|Graphic created by Alma Bahman|
In a meeting July 6, City Council approved the recommendation from the Orange County Local Agency Formation Commission regarding changes to the shared border between Los Angeles and Orange Counties.
Illogical boundary lines have caused confusion in municipal services, deliveries and duplication of service in the past, so OC LAFCO conducted a study in 2008 examining the zig-zag OC/LA borderline, recommending adjustments to the border. Affected cities include Long Beach, Seal Beach and Los Alamitos.
In November 2009, Long Beach City Council held a workshop to consider LAFCO’s results. Since then, City Council has been “working cooperatively with the affected cities and counties to determine which areas we could recommend to better align with delivery services and to ensure there’s fiscal neutrality as well,” Reggie Harrison, deputy city manager and interim director of development services, said at the meeting.
In August 2009, Island Village residents met in their community clubhouse to discuss this very issue. A nine-person committee of Island Village residents, headed by Cypress City Manager and former Seal Beach City Manager John Bahorski, found that the vast majority was in favor of changing cities.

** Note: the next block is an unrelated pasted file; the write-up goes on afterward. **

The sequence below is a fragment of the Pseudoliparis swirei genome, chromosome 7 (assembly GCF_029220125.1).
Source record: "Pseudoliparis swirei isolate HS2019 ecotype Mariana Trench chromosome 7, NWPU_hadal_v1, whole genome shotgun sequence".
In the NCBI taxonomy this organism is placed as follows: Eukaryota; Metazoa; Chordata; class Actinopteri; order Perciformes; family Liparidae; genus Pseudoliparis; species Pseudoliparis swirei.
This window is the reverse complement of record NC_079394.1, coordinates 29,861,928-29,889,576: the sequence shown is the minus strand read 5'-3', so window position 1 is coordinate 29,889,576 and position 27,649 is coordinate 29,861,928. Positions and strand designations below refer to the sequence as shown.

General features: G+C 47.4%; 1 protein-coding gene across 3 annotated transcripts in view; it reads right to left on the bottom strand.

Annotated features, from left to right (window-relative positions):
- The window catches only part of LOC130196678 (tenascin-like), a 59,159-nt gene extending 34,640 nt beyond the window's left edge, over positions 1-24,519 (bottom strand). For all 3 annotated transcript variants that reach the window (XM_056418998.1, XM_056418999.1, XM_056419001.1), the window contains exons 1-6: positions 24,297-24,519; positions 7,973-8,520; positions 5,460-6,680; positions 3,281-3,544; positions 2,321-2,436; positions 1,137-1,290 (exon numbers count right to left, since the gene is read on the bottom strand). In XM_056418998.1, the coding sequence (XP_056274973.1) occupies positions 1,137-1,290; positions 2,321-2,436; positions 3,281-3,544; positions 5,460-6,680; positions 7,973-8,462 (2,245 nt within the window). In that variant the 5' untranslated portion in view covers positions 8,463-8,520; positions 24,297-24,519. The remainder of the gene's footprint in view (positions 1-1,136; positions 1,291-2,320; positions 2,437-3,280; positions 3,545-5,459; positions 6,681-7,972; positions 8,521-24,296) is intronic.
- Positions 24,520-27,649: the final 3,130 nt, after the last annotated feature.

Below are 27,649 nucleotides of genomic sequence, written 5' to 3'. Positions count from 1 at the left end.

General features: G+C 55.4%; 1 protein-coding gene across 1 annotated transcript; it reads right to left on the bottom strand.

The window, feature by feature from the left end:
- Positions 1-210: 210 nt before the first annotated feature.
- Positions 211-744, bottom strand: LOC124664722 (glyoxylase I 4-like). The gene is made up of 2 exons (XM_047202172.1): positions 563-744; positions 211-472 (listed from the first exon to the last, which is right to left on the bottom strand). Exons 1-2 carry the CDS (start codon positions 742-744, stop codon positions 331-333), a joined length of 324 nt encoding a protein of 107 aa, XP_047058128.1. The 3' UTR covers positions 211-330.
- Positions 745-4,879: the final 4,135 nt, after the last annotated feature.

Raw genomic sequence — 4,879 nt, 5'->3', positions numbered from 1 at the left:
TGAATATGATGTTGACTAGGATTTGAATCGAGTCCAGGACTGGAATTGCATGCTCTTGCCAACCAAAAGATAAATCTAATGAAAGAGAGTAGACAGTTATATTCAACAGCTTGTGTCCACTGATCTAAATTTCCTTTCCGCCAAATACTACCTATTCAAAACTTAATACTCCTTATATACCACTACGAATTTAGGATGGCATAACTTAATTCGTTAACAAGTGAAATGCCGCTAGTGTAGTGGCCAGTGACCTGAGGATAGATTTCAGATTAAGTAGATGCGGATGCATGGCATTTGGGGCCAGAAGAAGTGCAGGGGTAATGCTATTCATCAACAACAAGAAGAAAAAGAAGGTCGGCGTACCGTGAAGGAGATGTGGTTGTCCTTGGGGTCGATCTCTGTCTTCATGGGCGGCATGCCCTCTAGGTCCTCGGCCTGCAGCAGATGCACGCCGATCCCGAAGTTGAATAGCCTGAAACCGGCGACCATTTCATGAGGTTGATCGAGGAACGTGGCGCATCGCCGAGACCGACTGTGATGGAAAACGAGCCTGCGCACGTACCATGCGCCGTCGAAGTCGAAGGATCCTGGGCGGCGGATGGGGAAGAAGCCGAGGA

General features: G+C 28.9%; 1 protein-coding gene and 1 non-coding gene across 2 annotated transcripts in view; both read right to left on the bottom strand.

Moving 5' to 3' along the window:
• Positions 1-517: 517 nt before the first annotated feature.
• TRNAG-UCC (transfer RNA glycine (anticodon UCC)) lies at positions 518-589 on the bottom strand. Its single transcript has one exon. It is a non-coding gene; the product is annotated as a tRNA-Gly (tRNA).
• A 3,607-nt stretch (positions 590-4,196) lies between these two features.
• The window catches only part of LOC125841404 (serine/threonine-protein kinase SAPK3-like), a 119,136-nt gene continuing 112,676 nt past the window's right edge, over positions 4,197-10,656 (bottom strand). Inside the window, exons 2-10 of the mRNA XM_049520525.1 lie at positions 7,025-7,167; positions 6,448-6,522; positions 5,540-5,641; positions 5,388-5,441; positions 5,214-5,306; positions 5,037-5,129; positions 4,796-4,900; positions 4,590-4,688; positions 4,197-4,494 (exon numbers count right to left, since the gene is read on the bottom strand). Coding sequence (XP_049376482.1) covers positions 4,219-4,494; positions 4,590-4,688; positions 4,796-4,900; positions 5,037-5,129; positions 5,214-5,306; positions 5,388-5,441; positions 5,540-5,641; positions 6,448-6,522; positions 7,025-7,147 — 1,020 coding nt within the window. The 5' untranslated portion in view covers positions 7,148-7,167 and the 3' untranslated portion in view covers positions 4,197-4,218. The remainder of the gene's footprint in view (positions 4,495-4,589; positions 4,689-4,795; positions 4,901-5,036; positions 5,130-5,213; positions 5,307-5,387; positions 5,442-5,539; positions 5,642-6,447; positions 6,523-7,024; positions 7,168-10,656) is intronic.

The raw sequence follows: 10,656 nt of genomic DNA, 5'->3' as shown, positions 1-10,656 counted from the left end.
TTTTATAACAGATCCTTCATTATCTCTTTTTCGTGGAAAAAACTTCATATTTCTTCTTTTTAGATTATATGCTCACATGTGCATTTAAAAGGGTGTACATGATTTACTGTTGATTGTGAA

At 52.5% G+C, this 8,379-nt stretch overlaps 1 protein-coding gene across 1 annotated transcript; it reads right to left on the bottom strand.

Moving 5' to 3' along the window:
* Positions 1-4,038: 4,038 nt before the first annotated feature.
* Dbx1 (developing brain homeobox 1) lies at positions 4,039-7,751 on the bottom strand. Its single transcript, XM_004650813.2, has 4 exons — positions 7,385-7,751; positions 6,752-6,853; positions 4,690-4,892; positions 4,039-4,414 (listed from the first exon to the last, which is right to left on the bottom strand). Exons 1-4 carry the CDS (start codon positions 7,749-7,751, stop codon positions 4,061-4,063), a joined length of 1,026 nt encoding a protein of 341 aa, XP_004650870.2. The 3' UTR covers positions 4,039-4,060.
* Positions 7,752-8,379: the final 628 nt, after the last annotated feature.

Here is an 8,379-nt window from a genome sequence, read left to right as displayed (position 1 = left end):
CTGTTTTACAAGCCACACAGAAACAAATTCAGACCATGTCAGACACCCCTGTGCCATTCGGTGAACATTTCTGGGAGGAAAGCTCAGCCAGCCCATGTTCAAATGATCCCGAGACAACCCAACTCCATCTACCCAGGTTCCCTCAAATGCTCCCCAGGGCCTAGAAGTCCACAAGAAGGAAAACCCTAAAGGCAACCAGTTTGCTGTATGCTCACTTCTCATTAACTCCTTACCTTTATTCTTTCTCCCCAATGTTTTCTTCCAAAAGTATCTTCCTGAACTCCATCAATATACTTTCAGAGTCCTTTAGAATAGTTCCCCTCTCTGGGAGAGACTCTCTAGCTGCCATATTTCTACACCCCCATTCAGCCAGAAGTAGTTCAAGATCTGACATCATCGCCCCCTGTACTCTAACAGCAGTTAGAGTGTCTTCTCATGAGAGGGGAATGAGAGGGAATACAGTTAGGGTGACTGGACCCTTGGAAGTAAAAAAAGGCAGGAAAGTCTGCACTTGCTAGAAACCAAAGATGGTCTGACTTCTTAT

“We worked real hard with the community,” Bahorski said. “There is a general affinity to Seal Beach.”
However, neither Island Village nor any other residential areas were included within any of the five separate areas of proposed boundary adjustment.
“Basically, the city of Long Beach said, ‘Hey look, we want you to stay, there are fiscal implications,’ and things like that,” Bahorski said. “But there are still some issues we’d like to address.”
Some residents are concerned about the lack of pedestrian modes to nearby shopping centers and Pacific Coast Highway. In general, Island Village’s concerns focus around being “cut off” from its city.
“We can toss a softball and hit the Seal Beach police stations,” Bahorski said.
Bahorski has yet to know which direction the campaign is going now, but the Homeowner’s Association has taken the lead on Island Village’s efforts.
“We literally are an island,” Bahorski said. “Make us really feel like a part of Long Beach. You can’t just say the words, ‘We love you, we want you to stay.’”
The cities of Los Alamitos and Seal Beach, followed by LA and Orange County boards of supervisors must agree to the proposed boundaries before any changes actually take place.